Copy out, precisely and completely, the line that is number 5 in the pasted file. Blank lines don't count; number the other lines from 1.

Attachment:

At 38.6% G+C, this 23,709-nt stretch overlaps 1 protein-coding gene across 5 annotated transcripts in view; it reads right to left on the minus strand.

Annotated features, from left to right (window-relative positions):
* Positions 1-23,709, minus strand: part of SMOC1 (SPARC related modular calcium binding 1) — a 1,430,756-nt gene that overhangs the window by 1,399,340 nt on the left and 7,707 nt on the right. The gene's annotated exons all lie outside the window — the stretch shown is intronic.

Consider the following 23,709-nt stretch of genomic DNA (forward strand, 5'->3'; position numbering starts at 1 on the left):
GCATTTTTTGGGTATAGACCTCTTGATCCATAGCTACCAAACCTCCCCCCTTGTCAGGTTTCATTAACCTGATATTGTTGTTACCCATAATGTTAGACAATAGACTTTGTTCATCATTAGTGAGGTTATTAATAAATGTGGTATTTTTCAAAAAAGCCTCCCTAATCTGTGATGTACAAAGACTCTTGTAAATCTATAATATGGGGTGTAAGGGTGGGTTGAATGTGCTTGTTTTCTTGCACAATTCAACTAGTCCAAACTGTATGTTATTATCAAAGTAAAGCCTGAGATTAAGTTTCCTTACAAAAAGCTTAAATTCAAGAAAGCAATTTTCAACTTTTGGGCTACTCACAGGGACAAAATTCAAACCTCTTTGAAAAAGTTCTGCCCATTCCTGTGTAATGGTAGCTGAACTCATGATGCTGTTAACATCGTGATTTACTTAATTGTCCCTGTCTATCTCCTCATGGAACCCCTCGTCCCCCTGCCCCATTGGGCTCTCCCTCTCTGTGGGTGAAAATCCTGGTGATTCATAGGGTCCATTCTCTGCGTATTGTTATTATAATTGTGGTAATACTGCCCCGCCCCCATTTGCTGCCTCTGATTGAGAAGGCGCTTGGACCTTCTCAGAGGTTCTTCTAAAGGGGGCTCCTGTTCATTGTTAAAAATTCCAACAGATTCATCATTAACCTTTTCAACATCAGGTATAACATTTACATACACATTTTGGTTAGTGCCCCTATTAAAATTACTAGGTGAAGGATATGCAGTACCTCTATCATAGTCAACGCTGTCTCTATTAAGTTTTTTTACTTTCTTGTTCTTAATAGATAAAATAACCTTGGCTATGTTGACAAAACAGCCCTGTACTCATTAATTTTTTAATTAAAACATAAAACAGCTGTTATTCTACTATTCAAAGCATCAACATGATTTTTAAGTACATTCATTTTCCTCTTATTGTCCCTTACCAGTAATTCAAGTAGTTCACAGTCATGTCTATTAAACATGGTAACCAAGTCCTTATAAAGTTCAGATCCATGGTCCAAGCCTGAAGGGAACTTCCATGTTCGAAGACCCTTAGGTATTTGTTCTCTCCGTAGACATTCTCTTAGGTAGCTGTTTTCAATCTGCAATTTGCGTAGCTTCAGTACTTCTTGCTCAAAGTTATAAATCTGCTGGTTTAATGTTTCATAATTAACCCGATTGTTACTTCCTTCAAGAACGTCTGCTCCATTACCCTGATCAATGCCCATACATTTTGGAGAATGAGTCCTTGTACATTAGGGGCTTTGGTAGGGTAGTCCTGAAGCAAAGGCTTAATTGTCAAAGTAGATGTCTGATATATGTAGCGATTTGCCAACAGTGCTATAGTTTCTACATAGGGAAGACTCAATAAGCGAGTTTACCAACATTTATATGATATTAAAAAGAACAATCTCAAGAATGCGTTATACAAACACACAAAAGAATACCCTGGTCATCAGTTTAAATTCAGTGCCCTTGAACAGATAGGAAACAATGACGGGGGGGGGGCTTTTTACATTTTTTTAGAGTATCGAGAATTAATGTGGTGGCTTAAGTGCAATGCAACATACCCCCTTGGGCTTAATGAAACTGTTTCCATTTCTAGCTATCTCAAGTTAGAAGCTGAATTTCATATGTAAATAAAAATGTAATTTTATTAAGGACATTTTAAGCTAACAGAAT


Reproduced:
GCATTTTTTGGGTATAGACCTCTTGATCCATAGCTACCAAACCTCCCCCCTTGTCAGGTTTCATTAACCTGATATTGTTGTTACCCATAATGTTAGACAATAGACTTTGTTCATCATTAGTGAGGTTATTAATAAATGTGGTATTTTTCAAAAAAGCCTCCCTAATCTGTGATGTACAAAGACTCTTGTAAATCTATAATATGGGGTGTAAGGGTGGGTTGAATGTGCTTGTTTTCTTGCACAATTCAACTAGTCCAAACTGTATGTTATTATCAAAGTAAAGCCTGAGATTAAGTTTCCTTACAAAAAGCTTAAATTCAAGAAAGCAATTTTCAACTTTTGGGCTACTCACAGGGACAAAATTCAAACCTCTTTGAAAAAGTTCTGCCCATTCCTGTGTAATGGTAGCTGAACTCATGATGCTGTTAACATCGTGATTTACTTAATTGTCCCTGTCTATCTCCTCATGGAACCCCTCGTCCCCCTGCCCCATTGGGCTCTCCCTCTCTGTGGGTGAAAATCCTGGTGATTCATAGGGTCCATTCTCTGCGTATTGTTATTATAATTGTGGTAATACTGCCCCGCCCCCATTTGCTGCCTCTGATTGAGAAGGCGCTTGGACCTTCTCAGAGGTTCTTCTAAAGGGGGCTCCTGTTCATTGTTAAAAATTCCAACAGATTCATCATTAACCTTTTCAACATCAGGTATAACATTTACATACACATTTTGGTTAGTGCCCCTATTAAAATTACTAGGTGAAGGATATGCAGTACCTCTATCATAGTCAACGCTGTCTCTATTAAGTTTTTTTACTTTCTTGTTCTTAATAGATAAAATAACCTTGGCTATGTTGACAAAACAGCCCTGTACTCATTAATTTTTTAATTAAAACATAAAACAGCTGTTATTCTACTATTCAAAGCATCAACATGATTTTTAAGTACATTCATTTTCCTCTTATTGTCCCTTACCAGTAATTCAAGTAGTTCACAGTCATGTCTATTAAACATGGTAACCAAGTCCTTATAAAGTTCAGATCCATGGTCCAAGCCTGAAGGGAACTTCCATGTTCGAAGACCCTTAGGTATTTGTTCTCTCCGTAGACATTCTCTTAGGTAGCTGTTTTCAATCTGCAATTTGCGTAGCTTCAGTACTTCTTGCTCAAAGTTATAAATCTGCTGGTTTAATGTTTCATAATTAACCCGATTGTTACTTCCTTCAAGAACGTCTGCTCCATTACCCTGATCAATGCCCATACATTTTGGAGAATGAGTCCTTGTACATTAGGGGCTTTGGTAGGGTAGTCCTGAAGCAAAGGCTTAATTGTCAAAGTAGATGTCTGATATATGTAGCGATTTGCCAACAGTGCTATAGTTTCTACATAGGGAAGACTCAATAAGCGAGTTTACCAACATTTATATGATATTAAAAAGAACAATCTCAAGAATGCGTTATACAAACACACAAAAGAATACCCTGGTCATCAGTTTAAATTCAGTGCCCTTGAACAGATAGGAAACAATGACGGGGGGGGGGCTTTTTACATTTTTTTAGAGTATCGAGAATTAATGTGGTGGCTTAAGTGCAATGCAACATACCCCCTTGGGCTTAATGAAACTGTTTCCATTTCTAGCTATCTCAAGTTAGAAGCTGAATTTCATATGTAAATAAAAATGTAATTTTATTAAGGACATTTTAAGCTAACAGAAT